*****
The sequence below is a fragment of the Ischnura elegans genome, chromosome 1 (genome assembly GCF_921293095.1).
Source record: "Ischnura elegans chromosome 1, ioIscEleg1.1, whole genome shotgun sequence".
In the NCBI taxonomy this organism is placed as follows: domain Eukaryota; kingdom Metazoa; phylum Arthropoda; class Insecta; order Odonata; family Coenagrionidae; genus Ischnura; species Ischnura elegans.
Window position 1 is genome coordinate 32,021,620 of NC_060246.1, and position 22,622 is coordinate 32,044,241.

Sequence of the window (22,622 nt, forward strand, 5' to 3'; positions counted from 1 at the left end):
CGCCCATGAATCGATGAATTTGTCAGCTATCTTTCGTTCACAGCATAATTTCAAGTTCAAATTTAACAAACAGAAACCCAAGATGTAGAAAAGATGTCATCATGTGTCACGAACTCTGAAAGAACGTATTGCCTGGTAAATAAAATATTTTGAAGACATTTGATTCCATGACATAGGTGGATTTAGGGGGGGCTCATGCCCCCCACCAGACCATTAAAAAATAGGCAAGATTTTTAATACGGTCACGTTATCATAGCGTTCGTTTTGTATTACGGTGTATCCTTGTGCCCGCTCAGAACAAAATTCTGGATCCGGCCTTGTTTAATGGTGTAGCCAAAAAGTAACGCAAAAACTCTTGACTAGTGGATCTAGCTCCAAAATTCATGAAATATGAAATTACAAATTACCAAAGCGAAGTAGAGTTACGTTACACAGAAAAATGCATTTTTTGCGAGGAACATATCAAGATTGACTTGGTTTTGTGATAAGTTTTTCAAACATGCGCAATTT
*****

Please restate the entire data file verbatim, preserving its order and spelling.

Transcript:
The sequence below is a fragment of the Ischnura elegans genome, chromosome 1 (genome assembly GCF_921293095.1).
Source record: "Ischnura elegans chromosome 1, ioIscEleg1.1, whole genome shotgun sequence".
In the NCBI taxonomy this organism is placed as follows: domain Eukaryota; kingdom Metazoa; phylum Arthropoda; class Insecta; order Odonata; family Coenagrionidae; genus Ischnura; species Ischnura elegans.
Window position 1 is genome coordinate 32,021,620 of NC_060246.1, and position 22,622 is coordinate 32,044,241.

Sequence of the window (22,622 nt, forward strand, 5' to 3'; positions counted from 1 at the left end):
CGCCCATGAATCGATGAATTTGTCAGCTATCTTTCGTTCACAGCATAATTTCAAGTTCAAATTTAACAAACAGAAACCCAAGATGTAGAAAAGATGTCATCATGTGTCACGAACTCTGAAAGAACGTATTGCCTGGTAAATAAAATATTTTGAAGACATTTGATTCCATGACATAGGTGGATTTAGGGGGGGCTCATGCCCCCCACCAGACCATTAAAAAATAGGCAAGATTTTTAATACGGTCACGTTATCATAGCGTTCGTTTTGTATTACGGTGTATCCTTGTGCCCGCTCAGAACAAAATTCTGGATCCGGCCTTGTTTAATGGTGTAGCCAAAAAGTAACGCAAAAACTCTTGACTAGTGGATCTAGCTCCAAAATTCATGAAATATGAAATTACAAATTACCAAAGCGAAGTAGAGTTACGTTACACAGAAAAATGCATTTTTTGCGAGGAACATATCAAGATTGACTTGGTTTTGTGATAAGTTTTTCAAACATGCGCAATTT